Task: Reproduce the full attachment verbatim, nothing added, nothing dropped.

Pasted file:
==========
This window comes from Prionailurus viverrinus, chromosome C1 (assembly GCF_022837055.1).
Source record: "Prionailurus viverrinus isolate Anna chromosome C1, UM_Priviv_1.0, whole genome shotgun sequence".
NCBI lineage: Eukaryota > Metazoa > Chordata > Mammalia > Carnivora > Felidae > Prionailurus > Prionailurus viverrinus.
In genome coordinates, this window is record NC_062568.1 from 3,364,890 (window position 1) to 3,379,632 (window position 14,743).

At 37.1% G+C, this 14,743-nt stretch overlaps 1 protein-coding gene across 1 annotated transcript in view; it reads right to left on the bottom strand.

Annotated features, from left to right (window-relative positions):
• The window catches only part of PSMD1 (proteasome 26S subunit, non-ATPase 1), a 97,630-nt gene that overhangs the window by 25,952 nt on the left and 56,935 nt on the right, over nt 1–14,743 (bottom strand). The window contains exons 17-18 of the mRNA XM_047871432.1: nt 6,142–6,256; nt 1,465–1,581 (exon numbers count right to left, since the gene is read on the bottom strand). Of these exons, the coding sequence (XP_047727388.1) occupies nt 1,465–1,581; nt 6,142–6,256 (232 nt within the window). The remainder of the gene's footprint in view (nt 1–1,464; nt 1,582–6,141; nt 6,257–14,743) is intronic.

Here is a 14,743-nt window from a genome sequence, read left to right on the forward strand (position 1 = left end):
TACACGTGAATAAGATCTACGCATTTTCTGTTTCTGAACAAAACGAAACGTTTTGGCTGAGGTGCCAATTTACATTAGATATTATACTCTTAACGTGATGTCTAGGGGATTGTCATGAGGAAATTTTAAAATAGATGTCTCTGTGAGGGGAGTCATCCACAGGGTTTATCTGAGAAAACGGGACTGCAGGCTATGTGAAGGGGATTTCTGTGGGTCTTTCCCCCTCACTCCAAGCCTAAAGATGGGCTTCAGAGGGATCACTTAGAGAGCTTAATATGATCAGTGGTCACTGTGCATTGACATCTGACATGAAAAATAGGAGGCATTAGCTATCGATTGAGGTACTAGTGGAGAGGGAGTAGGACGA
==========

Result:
This window comes from Prionailurus viverrinus, chromosome C1 (assembly GCF_022837055.1).
Source record: "Prionailurus viverrinus isolate Anna chromosome C1, UM_Priviv_1.0, whole genome shotgun sequence".
NCBI lineage: Eukaryota > Metazoa > Chordata > Mammalia > Carnivora > Felidae > Prionailurus > Prionailurus viverrinus.
In genome coordinates, this window is record NC_062568.1 from 3,364,890 (window position 1) to 3,379,632 (window position 14,743).

At 37.1% G+C, this 14,743-nt stretch overlaps 1 protein-coding gene across 1 annotated transcript in view; it reads right to left on the bottom strand.

Annotated features, from left to right (window-relative positions):
• The window catches only part of PSMD1 (proteasome 26S subunit, non-ATPase 1), a 97,630-nt gene that overhangs the window by 25,952 nt on the left and 56,935 nt on the right, over nt 1–14,743 (bottom strand). The window contains exons 17-18 of the mRNA XM_047871432.1: nt 6,142–6,256; nt 1,465–1,581 (exon numbers count right to left, since the gene is read on the bottom strand). Of these exons, the coding sequence (XP_047727388.1) occupies nt 1,465–1,581; nt 6,142–6,256 (232 nt within the window). The remainder of the gene's footprint in view (nt 1–1,464; nt 1,582–6,141; nt 6,257–14,743) is intronic.

Here is a 14,743-nt window from a genome sequence, read left to right on the forward strand (position 1 = left end):
TACACGTGAATAAGATCTACGCATTTTCTGTTTCTGAACAAAACGAAACGTTTTGGCTGAGGTGCCAATTTACATTAGATATTATACTCTTAACGTGATGTCTAGGGGATTGTCATGAGGAAATTTTAAAATAGATGTCTCTGTGAGGGGAGTCATCCACAGGGTTTATCTGAGAAAACGGGACTGCAGGCTATGTGAAGGGGATTTCTGTGGGTCTTTCCCCCTCACTCCAAGCCTAAAGATGGGCTTCAGAGGGATCACTTAGAGAGCTTAATATGATCAGTGGTCACTGTGCATTGACATCTGACATGAAAAATAGGAGGCATTAGCTATCGATTGAGGTACTAGTGGAGAGGGAGTAGGACGA